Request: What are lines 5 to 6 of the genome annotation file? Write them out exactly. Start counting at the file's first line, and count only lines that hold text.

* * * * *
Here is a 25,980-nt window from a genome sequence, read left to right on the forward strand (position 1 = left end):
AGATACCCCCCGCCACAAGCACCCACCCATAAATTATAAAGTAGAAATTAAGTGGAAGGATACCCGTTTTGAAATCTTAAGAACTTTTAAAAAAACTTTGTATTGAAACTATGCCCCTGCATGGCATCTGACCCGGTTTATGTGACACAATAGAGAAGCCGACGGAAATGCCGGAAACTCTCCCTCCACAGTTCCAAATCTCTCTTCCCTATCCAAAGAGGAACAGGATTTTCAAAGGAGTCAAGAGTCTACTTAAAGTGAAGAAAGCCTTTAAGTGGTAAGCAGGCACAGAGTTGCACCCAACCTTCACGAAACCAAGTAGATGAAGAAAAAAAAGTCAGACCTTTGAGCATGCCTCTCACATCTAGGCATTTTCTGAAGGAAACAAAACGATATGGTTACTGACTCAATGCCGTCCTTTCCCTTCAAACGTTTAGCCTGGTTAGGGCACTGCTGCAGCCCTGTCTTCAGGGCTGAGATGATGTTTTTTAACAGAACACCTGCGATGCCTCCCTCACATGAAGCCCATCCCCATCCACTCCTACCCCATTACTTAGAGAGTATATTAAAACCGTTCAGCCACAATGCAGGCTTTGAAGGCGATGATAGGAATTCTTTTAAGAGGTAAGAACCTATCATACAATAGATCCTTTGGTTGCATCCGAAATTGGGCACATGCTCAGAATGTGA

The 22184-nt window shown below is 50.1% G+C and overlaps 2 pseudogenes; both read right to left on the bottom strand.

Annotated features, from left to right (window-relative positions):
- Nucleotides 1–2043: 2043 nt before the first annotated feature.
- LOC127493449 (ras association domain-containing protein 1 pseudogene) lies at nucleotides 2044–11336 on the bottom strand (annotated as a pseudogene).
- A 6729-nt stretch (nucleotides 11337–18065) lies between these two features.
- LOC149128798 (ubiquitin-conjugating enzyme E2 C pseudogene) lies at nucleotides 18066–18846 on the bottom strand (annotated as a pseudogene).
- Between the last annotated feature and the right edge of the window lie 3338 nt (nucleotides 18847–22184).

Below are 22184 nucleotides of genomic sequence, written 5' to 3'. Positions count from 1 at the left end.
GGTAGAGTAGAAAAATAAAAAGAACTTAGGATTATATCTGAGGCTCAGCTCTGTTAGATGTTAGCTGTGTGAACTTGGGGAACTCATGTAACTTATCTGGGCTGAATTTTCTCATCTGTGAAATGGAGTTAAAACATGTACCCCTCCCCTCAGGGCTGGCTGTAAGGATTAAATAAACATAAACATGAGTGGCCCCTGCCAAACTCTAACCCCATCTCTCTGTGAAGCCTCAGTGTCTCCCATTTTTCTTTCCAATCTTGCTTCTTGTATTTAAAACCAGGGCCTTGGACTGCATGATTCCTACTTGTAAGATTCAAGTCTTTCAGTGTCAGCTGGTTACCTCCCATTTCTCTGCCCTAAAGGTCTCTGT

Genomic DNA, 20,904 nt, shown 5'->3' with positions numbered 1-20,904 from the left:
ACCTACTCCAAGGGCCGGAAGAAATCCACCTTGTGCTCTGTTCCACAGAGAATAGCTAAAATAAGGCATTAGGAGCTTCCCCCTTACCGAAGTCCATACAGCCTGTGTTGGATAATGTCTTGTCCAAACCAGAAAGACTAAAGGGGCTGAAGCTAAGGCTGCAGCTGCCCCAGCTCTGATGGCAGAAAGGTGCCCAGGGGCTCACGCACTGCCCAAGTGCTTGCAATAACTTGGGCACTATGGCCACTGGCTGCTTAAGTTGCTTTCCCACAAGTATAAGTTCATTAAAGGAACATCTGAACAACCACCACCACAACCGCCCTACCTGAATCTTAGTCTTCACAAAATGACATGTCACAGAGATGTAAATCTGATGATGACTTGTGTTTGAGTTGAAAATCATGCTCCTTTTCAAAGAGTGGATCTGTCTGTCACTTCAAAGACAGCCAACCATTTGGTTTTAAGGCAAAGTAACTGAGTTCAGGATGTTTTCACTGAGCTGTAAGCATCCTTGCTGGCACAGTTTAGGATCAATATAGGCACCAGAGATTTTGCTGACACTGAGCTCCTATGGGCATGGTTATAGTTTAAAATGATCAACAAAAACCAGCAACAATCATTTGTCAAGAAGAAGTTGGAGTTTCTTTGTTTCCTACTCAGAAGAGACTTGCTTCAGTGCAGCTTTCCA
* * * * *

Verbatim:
- Nucleotides 1–2043: 2043 nt before the first annotated feature.
- LOC127493449 (ras association domain-containing protein 1 pseudogene) lies at nucleotides 2044–11336 on the bottom strand (annotated as a pseudogene).